W=(.*?), returns the current kW
W=.*?,(.*?), returns the kW used in the last 24hrs
W=.*?,.*?,(.*?), returns the kW used today
W=.*?,.*?,.*?,(.*?); should return the kW used yesterday (but doesn’t work! HELP!)
Basically Demopad stores the data captured within the brackets. For more info regarding RegEx it’s worth looking at the two links below:
Below is a screen shot of what my device’s 2-way feedback looks like-
As you can see, I have used the label for the current kW called “EcoCurKw” which stores the relevant data captured from the RegEx, similarly for the other actions, I’ve used the other labels we created earlier.
So at this stage we’ve created our device, with commands and 2-way feedback passing data into the relevant labels, now we need to assign actions to buttons and also assign the EcoMeter query command as a repeating Page Load action.
I mentioned earlier that responses are sent from the Wi-Fi link via port 9761, however Demopad doesn’t seem to respond well to my attempts at retrieving data via this port. Instead the configuration I have used above seems to work most successfully combined with the Page Load action you’ll see in the next step. Essentially, the Wi-Fi link seems to send response data out via port 9760 when you blast it with query commands at particular repetition.
I’ve run this by Demopad, however we’ve not had any improvements with this as of yet. Please test different settings and let me know if you can improve on the above.
Step 6: Assign actions to buttons and create dynamic labels
Pretty simple step really, create relevant buttons and assign the desired commands to them as you would any other button/device. The main thing with this step is to note that whatever page you wish to display the EcoMeter results on, you should create a Page Load action to send the EcoMeter Query command every 0.25s? (From testing this is the best setup I’ve found for successful data retrieval at present).
The EcoMeter is by far the most “buggy” part of my Lightwave setup in Demopad, as it sometimes requires a physical “refresh” button to be pressed, which sends a single EcoMeter query command upon each press. Sometimes I find I have to press this multiple times in fairly quick succession to achieve a data update. I will be continuing to try and improve this working with Demopad support in the future.
Step 7: Display data from 2-way feedback
To display the captured EcoMeter data, create a piece of text and assign it the dynamic label you require (the ones we created in step 5), see below-
Note, that the text field will display the text “loading…” until the label EcoCurrKw actually contains the data retrieved from the EcoMeter, as we set the default data to “loading…” earlier on.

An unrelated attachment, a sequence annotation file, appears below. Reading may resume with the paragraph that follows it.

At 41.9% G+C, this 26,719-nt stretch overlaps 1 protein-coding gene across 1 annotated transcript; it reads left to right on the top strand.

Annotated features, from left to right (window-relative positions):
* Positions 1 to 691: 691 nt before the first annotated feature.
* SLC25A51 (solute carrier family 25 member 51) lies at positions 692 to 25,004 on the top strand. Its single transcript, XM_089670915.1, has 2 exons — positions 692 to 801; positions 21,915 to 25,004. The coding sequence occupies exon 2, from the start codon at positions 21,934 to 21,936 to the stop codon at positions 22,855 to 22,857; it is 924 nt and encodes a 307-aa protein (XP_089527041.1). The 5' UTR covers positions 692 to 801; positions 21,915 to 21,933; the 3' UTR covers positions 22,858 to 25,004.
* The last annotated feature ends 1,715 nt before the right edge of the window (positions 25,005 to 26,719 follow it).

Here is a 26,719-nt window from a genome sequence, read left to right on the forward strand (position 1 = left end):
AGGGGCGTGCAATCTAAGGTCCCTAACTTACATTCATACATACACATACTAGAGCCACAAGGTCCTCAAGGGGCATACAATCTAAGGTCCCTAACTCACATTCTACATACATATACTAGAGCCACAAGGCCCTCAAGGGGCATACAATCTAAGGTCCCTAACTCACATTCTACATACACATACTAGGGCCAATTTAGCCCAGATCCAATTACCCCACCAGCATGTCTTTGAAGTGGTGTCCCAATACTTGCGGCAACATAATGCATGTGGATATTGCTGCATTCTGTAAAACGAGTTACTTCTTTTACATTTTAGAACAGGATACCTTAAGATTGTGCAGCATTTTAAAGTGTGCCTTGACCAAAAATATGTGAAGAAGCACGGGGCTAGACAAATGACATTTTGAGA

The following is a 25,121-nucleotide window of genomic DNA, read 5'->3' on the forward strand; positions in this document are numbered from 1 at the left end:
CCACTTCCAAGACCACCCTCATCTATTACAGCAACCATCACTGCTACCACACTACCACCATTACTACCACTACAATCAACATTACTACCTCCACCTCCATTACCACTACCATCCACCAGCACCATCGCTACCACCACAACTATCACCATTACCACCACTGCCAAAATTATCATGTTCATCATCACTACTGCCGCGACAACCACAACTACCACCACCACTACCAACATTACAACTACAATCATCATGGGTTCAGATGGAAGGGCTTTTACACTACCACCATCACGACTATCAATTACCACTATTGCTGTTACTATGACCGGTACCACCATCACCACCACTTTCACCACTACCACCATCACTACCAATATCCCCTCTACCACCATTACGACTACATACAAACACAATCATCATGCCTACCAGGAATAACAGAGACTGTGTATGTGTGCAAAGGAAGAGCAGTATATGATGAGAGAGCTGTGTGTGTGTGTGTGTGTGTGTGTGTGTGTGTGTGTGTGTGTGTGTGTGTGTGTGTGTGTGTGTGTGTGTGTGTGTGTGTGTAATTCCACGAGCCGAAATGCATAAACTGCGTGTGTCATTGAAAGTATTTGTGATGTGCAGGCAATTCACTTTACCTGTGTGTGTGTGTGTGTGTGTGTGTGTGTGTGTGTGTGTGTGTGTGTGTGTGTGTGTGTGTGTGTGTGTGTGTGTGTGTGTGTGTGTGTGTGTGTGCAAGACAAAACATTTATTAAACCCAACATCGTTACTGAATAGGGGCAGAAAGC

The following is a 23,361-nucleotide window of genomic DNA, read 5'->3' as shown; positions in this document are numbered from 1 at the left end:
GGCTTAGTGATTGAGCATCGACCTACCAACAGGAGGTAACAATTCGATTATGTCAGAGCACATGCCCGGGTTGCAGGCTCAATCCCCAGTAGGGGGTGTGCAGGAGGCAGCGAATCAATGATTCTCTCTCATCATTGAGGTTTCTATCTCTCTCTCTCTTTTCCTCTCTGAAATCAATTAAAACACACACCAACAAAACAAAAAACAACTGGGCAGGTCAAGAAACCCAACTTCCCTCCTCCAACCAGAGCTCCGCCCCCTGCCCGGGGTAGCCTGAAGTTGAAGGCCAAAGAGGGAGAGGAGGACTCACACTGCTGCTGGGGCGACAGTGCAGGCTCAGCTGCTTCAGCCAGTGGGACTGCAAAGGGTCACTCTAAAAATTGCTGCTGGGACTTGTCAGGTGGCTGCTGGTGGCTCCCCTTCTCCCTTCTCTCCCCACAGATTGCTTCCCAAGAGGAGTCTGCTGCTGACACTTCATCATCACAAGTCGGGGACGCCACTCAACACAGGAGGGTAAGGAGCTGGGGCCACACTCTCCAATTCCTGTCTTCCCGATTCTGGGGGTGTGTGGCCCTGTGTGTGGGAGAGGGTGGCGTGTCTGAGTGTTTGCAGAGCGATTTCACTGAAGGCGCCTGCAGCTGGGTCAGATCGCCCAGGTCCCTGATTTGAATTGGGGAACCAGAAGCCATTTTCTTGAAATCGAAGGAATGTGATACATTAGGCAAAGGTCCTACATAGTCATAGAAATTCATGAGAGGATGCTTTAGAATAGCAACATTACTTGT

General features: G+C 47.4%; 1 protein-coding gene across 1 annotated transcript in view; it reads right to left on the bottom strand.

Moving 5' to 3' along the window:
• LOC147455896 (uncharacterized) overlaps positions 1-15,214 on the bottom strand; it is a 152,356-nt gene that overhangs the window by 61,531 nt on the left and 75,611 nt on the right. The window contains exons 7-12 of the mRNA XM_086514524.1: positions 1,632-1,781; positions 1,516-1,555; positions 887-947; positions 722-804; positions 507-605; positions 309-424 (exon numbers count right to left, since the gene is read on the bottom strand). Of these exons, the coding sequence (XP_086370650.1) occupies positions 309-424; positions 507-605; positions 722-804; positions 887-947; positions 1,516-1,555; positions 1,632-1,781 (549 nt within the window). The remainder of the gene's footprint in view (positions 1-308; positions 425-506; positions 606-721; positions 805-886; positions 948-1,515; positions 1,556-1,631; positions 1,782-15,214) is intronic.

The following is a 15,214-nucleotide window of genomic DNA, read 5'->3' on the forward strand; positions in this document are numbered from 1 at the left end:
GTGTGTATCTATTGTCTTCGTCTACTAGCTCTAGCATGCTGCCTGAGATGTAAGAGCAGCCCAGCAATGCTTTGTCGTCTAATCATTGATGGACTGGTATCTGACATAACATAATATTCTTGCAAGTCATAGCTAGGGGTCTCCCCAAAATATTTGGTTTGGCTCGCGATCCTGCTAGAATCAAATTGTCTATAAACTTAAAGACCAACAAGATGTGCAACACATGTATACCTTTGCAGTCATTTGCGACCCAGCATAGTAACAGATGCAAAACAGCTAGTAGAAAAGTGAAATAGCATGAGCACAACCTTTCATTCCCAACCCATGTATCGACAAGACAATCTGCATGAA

Step 8: Test and troubleshoot!
At this stage you should be ready to upload the project and give it a whirl.
So the above has covered the basics of how to get it all working and below I’ll go into more detail on integrating the various products Lightwave sell with things like slider controls etc.
The Dimmer Switch:
The dimmer switch can be sent a simple On or Off, however being a dimmer, you can of course send various dimmer levels.
Lightwave’s API documentation states that the dimmer values can range between 0 (being Off) and 32 (being On).
The Lightwave command to send a particular dimmer level is below-
This will make the lights illuminate at a level of 50% (as it’s 16/32) whereas !R1D1FdP8 would be 25% and !R1D1FdP24 would be 75%. It is completely up to you how many levels of dimming you use. It’s mainly down to how many actions you can be bothered to assign to a number variable.
You can of course create buttons and assign them the commands above, or alternatively you could use sliders.
Sliders work with Number variables, so first off we’ll need to create a variable, I have called mine- “PendantDim” with a min value of 0, a max value of 32 and a default value of 0.
You then need to create the relevant commands that the various number values are going to send to the Wi-Fi link, i.e. 024,!R1D1FdP16
Now you can assign “Custom Actions” to your project number. So, select the number and click on custom actions. Now set the min and max range relevant to the command you wish to send and click Add, then double click from the table to set an action.
In this example I’m only going to refer to five commands: Off, 25%, 50%, 75% and ON:
Min | Max | Custom action
0 | 0 | Send a command – lightwaverf – Off (F0)
1 | 8 | Send a command – lightwaverf – 25% (FdP8)